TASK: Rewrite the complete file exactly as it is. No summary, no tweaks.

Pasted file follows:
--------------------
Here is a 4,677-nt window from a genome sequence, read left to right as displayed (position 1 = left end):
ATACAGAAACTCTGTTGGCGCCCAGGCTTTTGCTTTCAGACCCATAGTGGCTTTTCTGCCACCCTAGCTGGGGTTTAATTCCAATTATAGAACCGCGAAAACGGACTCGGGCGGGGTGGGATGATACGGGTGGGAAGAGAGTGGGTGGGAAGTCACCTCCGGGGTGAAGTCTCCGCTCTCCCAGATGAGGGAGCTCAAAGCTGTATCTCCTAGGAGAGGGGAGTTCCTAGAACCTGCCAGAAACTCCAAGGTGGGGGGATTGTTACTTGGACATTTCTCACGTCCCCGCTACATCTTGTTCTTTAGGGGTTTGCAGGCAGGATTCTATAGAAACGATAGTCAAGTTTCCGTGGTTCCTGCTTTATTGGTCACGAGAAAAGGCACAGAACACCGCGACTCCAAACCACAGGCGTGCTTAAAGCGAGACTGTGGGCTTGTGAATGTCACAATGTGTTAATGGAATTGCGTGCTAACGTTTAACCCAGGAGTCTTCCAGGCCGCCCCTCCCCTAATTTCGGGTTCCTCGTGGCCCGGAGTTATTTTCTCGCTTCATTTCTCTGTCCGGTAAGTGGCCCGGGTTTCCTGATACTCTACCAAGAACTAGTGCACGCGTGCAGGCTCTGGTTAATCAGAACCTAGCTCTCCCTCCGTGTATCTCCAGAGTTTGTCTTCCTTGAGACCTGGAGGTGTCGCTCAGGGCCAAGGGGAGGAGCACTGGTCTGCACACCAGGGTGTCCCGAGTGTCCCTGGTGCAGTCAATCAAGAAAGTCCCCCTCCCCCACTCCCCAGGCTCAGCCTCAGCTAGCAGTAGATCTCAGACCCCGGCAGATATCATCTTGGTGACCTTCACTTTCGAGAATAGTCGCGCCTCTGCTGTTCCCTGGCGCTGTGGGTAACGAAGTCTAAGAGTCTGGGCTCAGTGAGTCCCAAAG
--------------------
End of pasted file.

Here is a 4,677-nt window from a genome sequence, read left to right as displayed (position 1 = left end):
ATACAGAAACTCTGTTGGCGCCCAGGCTTTTGCTTTCAGACCCATAGTGGCTTTTCTGCCACCCTAGCTGGGGTTTAATTCCAATTATAGAACCGCGAAAACGGACTCGGGCGGGGTGGGATGATACGGGTGGGAAGAGAGTGGGTGGGAAGTCACCTCCGGGGTGAAGTCTCCGCTCTCCCAGATGAGGGAGCTCAAAGCTGTATCTCCTAGGAGAGGGGAGTTCCTAGAACCTGCCAGAAACTCCAAGGTGGGGGGATTGTTACTTGGACATTTCTCACGTCCCCGCTACATCTTGTTCTTTAGGGGTTTGCAGGCAGGATTCTATAGAAACGATAGTCAAGTTTCCGTGGTTCCTGCTTTATTGGTCACGAGAAAAGGCACAGAACACCGCGACTCCAAACCACAGGCGTGCTTAAAGCGAGACTGTGGGCTTGTGAATGTCACAATGTGTTAATGGAATTGCGTGCTAACGTTTAACCCAGGAGTCTTCCAGGCCGCCCCTCCCCTAATTTCGGGTTCCTCGTGGCCCGGAGTTATTTTCTCGCTTCATTTCTCTGTCCGGTAAGTGGCCCGGGTTTCCTGATACTCTACCAAGAACTAGTGCACGCGTGCAGGCTCTGGTTAATCAGAACCTAGCTCTCCCTCCGTGTATCTCCAGAGTTTGTCTTCCTTGAGACCTGGAGGTGTCGCTCAGGGCCAAGGGGAGGAGCACTGGTCTGCACACCAGGGTGTCCCGAGTGTCCCTGGTGCAGTCAATCAAGAAAGTCCCCCTCCCCCACTCCCCAGGCTCAGCCTCAGCTAGCAGTAGATCTCAGACCCCGGCAGATATCATCTTGGTGACCTTCACTTTCGAGAATAGTCGCGCCTCTGCTGTTCCCTGGCGCTGTGGGTAACGAAGTCTAAGAGTCTGGGCTCAGTGAGTCCCAAAG